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Distress and disability in young adults presenting to clinical services with mood disorders.

Scott EM, Hermens DF, Naismith SL, Guastella AJ, White D, Whitwell BG, Lagopoulos J, Scott J, Hickie IB - Int J Bipolar Disord (2013)

Bottom Line: The MNLR analysis demonstrated that younger age was associated with lower impairment groups (irrespective of distress level), whilst male gender was associated with lower distress (irrespective of impairment).Compared to the low impairment/distress cases, the high impairment/distress group was significantly more likely to use cannabis and/or alcohol.Age, substance use and possibly gender are probably better predictors of distress/impairment sub-group than mood disorder sub-type in youth.

View Article: PubMed Central - PubMed

Affiliation: Clinical Research Unit, Brain & Mind Research Institute, The University of Sydney, 100 Mallett Street, Camperdown, New South Wales 2050 Australia ; School of Medicine, The University of Notre Dame, 160 Oxford Street, Darlinghurst, Sydney, New South Wales 2010 Australia.

ABSTRACT

Background: Distress and/or dysfunction are well established as key reasons for help-seeking. We explore the characteristics of groups defined by high or low distress or disability in young people with unipolar depression (UP) or bipolar disorder (BD).

Methods: Individuals aged 12 to 25 years presenting to youth mental health services for the first time with a primary diagnosis of UP or BD were assessed using the Kessler Psychological Distress Scale (Kessler-10) and the Work and Social Adjustment Scale (WSAS). Four groups with high or low distress or impairment were defined (according to scores above or below the group medians for the Kessler-10 and WSAS). Multinomial logistic regression (MNLR) was used to examine how cases with high levels of distress and disability (reference group) differed from the other three groups.

Results and discussion: The sample comprised 1,746 cases (90% UP, 56% female) with a median age of 17.5 years. Median scores on the Kessler-10 and WSAS were both high (30 and 20, respectively) and were significantly inter-correlated (r = 0.62); the high impairment/distress group was the largest sub-group (39% of cases). The MNLR analysis demonstrated that younger age was associated with lower impairment groups (irrespective of distress level), whilst male gender was associated with lower distress (irrespective of impairment). Compared to the low impairment/distress cases, the high impairment/distress group was significantly more likely to use cannabis and/or alcohol. Age, substance use and possibly gender are probably better predictors of distress/impairment sub-group than mood disorder sub-type in youth.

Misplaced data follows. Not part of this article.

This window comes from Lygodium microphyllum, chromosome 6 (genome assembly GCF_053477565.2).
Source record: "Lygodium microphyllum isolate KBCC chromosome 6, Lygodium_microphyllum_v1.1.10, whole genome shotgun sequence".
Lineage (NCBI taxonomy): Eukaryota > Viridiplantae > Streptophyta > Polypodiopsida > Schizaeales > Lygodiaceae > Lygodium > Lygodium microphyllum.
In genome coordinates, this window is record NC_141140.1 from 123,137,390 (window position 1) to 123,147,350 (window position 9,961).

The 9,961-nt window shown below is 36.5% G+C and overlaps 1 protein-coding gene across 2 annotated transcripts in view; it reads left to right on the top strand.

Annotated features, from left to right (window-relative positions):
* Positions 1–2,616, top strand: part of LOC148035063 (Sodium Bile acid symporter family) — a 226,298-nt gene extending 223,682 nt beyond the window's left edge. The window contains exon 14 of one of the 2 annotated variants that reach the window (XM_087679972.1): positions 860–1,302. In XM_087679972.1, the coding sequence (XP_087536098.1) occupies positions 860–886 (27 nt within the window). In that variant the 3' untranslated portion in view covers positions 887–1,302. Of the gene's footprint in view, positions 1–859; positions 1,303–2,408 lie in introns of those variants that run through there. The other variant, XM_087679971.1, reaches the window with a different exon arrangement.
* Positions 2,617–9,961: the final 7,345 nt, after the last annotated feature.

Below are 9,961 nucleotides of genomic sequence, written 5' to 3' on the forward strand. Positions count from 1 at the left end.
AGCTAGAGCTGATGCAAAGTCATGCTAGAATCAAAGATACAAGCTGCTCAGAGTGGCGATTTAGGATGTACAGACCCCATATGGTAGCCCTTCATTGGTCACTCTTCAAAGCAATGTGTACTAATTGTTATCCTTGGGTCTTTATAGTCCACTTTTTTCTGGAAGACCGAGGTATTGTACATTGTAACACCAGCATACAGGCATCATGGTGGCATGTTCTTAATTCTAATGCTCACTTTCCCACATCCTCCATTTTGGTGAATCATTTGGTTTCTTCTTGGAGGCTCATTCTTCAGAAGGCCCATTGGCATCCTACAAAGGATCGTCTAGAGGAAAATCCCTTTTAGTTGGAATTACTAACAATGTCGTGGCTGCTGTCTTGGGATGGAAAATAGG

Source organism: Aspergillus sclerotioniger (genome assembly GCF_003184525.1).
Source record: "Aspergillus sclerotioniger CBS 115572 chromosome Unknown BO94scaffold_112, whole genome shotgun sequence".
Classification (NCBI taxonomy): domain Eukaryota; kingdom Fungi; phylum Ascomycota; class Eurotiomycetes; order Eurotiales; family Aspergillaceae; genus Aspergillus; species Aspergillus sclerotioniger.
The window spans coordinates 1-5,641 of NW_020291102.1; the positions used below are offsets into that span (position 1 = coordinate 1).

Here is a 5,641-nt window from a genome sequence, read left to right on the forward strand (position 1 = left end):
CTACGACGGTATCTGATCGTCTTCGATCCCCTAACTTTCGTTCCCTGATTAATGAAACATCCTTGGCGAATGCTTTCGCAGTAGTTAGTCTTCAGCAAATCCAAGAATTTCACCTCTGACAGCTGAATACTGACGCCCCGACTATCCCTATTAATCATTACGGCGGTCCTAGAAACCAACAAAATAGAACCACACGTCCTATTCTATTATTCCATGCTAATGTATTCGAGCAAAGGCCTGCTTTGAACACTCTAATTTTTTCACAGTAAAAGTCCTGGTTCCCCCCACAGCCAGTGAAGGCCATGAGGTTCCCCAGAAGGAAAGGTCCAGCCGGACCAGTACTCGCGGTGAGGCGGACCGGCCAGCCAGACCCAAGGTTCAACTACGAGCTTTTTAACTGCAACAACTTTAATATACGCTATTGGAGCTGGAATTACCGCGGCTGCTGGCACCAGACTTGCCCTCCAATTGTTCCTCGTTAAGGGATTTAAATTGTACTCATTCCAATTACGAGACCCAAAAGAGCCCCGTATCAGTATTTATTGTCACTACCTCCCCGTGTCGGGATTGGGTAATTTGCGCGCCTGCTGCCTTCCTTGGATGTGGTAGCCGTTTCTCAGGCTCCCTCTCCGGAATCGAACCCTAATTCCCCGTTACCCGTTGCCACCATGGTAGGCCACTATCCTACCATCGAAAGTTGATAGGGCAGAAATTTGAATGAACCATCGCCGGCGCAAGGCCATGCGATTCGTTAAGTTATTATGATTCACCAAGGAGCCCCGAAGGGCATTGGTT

No MeSH data available.


Related in: MedlinePlus

Distribution of cases of unipolar and bipolar disorders in males and females across groups. Defined by high and low scores on the WSAS and K-10.
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Fig1: Distribution of cases of unipolar and bipolar disorders in males and females across groups. Defined by high and low scores on the WSAS and K-10.

Mentions: Data was available on Kessler-10 and WSAS scores for 1,640 individuals (580 male UP, 124 male BD, 815 female UP and 121 female BD), allowing these cases to be allocated to one of the four distress/impairment sub-groups. Cases with high distress and high impairment (Kessler-10 score >30, WSAS score >20) formed the largest group comprising 39% of this sample, with just under a third of the sample classified in the high distress/low impairment (15%) or low distress/high impairment (14%) groups and the remainder (32%) categorised as having low distress/low impairment (see Table 1). As shown in Figure 1, the distribution of cases between the distress/impairment groups differed significantly by gender and diagnosis (χ2 = 31.29, df = 9, p = 0.001), with over 40% females (with UP or BD) allocated to the high distress groups (irrespective of impairment level) and about the same proportion of males (with UP or BD) classified as having low levels of distress (irrespective of impairment).Table 1